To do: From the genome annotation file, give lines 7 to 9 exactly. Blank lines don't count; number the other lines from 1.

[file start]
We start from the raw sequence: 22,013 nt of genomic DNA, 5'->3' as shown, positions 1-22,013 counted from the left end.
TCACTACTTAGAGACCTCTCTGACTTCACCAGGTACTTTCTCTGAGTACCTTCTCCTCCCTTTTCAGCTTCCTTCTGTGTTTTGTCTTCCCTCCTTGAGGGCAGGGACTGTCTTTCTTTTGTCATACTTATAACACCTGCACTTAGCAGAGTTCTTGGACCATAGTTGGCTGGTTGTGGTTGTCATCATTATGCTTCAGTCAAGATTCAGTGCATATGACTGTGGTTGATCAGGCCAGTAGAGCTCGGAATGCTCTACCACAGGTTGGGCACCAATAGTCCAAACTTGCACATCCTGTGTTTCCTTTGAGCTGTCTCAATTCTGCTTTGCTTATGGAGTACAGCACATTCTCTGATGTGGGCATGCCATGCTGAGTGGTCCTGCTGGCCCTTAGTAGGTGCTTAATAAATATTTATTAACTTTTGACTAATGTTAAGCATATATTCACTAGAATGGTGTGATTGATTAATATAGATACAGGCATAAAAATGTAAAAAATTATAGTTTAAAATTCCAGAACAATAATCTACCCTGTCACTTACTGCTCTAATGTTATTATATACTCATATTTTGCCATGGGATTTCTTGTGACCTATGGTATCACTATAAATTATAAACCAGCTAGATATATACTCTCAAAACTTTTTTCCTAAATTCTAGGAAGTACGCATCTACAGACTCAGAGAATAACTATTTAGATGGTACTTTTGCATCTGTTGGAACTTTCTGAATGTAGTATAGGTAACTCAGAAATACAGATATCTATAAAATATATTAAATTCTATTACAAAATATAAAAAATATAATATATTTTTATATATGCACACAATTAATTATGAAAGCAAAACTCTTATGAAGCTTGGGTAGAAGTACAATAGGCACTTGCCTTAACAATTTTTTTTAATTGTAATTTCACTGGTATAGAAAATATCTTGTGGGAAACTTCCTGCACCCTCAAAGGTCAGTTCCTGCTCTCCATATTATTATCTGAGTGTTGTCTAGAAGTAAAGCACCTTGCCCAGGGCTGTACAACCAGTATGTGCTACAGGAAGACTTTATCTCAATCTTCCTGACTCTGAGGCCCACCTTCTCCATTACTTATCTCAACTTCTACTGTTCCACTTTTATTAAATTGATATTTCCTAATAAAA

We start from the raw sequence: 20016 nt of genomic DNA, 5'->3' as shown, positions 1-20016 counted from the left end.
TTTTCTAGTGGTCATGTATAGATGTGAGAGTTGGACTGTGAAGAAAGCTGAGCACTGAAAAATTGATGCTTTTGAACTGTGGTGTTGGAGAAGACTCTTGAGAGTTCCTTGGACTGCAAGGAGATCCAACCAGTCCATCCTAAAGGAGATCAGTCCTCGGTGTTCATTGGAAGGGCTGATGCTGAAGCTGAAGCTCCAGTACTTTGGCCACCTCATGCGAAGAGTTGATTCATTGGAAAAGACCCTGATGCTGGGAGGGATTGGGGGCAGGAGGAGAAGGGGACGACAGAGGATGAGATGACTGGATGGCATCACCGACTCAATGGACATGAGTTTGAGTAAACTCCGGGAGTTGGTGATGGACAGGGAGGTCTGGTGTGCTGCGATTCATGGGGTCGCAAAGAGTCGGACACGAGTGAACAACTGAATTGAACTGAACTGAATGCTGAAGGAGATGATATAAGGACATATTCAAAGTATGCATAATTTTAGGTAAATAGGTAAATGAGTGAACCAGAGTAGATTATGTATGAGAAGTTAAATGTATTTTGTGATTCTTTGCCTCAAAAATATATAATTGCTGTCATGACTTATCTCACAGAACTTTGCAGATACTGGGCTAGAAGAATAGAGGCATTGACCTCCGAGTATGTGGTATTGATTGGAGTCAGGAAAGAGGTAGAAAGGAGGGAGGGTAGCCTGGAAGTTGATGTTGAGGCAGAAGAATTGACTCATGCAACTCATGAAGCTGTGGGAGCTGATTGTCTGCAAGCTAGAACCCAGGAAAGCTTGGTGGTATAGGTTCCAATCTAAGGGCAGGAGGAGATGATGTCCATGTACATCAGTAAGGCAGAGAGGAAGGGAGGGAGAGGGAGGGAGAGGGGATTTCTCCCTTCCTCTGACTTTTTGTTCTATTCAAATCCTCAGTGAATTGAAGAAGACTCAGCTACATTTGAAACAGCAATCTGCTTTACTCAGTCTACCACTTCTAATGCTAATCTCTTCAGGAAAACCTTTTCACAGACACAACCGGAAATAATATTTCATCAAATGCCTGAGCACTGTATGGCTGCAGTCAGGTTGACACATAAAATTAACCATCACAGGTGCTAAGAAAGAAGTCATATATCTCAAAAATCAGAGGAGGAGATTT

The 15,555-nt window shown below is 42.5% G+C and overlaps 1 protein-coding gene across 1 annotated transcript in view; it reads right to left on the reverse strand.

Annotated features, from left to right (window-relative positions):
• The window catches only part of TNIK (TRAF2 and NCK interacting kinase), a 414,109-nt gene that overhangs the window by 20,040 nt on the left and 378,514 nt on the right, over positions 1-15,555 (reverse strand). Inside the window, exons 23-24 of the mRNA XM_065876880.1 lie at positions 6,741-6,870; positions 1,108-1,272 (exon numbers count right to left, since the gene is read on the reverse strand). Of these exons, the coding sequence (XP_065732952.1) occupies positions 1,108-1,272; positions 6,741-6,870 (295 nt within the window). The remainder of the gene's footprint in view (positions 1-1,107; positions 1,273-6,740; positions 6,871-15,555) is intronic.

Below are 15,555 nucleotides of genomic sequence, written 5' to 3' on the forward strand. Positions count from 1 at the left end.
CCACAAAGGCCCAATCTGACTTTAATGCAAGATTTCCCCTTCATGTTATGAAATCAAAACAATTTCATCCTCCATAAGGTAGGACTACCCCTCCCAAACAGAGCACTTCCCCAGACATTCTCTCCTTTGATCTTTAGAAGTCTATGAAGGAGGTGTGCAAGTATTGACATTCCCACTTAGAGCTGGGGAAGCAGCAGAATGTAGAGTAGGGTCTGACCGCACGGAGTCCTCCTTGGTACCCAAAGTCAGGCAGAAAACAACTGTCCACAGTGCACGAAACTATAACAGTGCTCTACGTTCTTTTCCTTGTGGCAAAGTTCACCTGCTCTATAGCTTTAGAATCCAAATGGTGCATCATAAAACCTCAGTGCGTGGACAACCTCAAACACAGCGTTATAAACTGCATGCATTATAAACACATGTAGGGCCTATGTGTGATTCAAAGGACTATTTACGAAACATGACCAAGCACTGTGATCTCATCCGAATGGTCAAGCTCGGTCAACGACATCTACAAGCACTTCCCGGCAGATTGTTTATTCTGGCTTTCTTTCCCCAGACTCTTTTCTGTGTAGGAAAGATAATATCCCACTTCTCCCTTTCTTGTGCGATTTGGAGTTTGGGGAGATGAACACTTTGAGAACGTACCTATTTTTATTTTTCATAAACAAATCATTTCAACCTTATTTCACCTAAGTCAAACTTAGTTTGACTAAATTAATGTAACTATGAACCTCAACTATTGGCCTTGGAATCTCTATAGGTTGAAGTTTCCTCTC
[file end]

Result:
• The window catches only part of TNIK (TRAF2 and NCK interacting kinase), a 414,109-nt gene that overhangs the window by 20,040 nt on the left and 378,514 nt on the right, over positions 1-15,555 (reverse strand). Inside the window, exons 23-24 of the mRNA XM_065876880.1 lie at positions 6,741-6,870; positions 1,108-1,272 (exon numbers count right to left, since the gene is read on the reverse strand). Of these exons, the coding sequence (XP_065732952.1) occupies positions 1,108-1,272; positions 6,741-6,870 (295 nt within the window). The remainder of the gene's footprint in view (positions 1-1,107; positions 1,273-6,740; positions 6,871-15,555) is intronic.

Below are 15,555 nucleotides of genomic sequence, written 5' to 3' on the forward strand. Positions count from 1 at the left end.
CCACAAAGGCCCAATCTGACTTTAATGCAAGATTTCCCCTTCATGTTATGAAATCAAAACAATTTCATCCTCCATAAGGTAGGACTACCCCTCCCAAACAGAGCACTTCCCCAGACATTCTCTCCTTTGATCTTTAGAAGTCTATGAAGGAGGTGTGCAAGTATTGACATTCCCACTTAGAGCTGGGGAAGCAGCAGAATGTAGAGTAGGGTCTGACCGCACGGAGTCCTCCTTGGTACCCAAAGTCAGGCAGAAAACAACTGTCCACAGTGCACGAAACTATAACAGTGCTCTACGTTCTTTTCCTTGTGGCAAAGTTCACCTGCTCTATAGCTTTAGAATCCAAATGGTGCATCATAAAACCTCAGTGCGTGGACAACCTCAAACACAGCGTTATAAACTGCATGCATTATAAACACATGTAGGGCCTATGTGTGATTCAAAGGACTATTTACGAAACATGACCAAGCACTGTGATCTCATCCGAATGGTCAAGCTCGGTCAACGACATCTACAAGCACTTCCCGGCAGATTGTTTATTCTGGCTTTCTTTCCCCAGACTCTTTTCTGTGTAGGAAAGATAATATCCCACTTCTCCCTTTCTTGTGCGATTTGGAGTTTGGGGAGATGAACACTTTGAGAACGTACCTATTTTTATTTTTCATAAACAAATCATTTCAACCTTATTTCACCTAAGTCAAACTTAGTTTGACTAAATTAATGTAACTATGAACCTCAACTATTGGCCTTGGAATCTCTATAGGTTGAAGTTTCCTCTC